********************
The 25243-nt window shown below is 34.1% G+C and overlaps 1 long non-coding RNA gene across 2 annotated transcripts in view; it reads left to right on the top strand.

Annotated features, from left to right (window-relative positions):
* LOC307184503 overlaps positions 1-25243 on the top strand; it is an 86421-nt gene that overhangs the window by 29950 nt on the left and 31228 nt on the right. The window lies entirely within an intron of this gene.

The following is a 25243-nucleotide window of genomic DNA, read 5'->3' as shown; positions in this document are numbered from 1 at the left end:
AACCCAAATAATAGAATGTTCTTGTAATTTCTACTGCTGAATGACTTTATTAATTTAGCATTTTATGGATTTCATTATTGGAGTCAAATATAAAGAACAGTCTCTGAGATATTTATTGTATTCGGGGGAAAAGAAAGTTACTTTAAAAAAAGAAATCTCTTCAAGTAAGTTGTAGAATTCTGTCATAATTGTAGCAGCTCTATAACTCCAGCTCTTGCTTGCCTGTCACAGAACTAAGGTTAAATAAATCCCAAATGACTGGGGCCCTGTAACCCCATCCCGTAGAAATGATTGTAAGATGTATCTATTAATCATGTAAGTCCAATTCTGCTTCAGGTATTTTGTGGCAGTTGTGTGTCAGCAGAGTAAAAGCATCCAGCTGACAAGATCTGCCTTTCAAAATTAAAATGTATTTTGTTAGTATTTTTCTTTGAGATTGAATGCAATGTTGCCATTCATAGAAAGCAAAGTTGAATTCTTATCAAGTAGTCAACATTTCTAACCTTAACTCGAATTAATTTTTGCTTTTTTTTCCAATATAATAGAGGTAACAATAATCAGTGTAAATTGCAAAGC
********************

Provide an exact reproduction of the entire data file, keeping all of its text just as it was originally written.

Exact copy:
The 25243-nt window shown below is 34.1% G+C and overlaps 1 long non-coding RNA gene across 2 annotated transcripts in view; it reads left to right on the top strand.

Annotated features, from left to right (window-relative positions):
* LOC307184503 overlaps positions 1-25243 on the top strand; it is an 86421-nt gene that overhangs the window by 29950 nt on the left and 31228 nt on the right. The window lies entirely within an intron of this gene.

The following is a 25243-nucleotide window of genomic DNA, read 5'->3' as shown; positions in this document are numbered from 1 at the left end:
AACCCAAATAATAGAATGTTCTTGTAATTTCTACTGCTGAATGACTTTATTAATTTAGCATTTTATGGATTTCATTATTGGAGTCAAATATAAAGAACAGTCTCTGAGATATTTATTGTATTCGGGGGAAAAGAAAGTTACTTTAAAAAAAGAAATCTCTTCAAGTAAGTTGTAGAATTCTGTCATAATTGTAGCAGCTCTATAACTCCAGCTCTTGCTTGCCTGTCACAGAACTAAGGTTAAATAAATCCCAAATGACTGGGGCCCTGTAACCCCATCCCGTAGAAATGATTGTAAGATGTATCTATTAATCATGTAAGTCCAATTCTGCTTCAGGTATTTTGTGGCAGTTGTGTGTCAGCAGAGTAAAAGCATCCAGCTGACAAGATCTGCCTTTCAAAATTAAAATGTATTTTGTTAGTATTTTTCTTTGAGATTGAATGCAATGTTGCCATTCATAGAAAGCAAAGTTGAATTCTTATCAAGTAGTCAACATTTCTAACCTTAACTCGAATTAATTTTTGCTTTTTTTTCCAATATAATAGAGGTAACAATAATCAGTGTAAATTGCAAAGC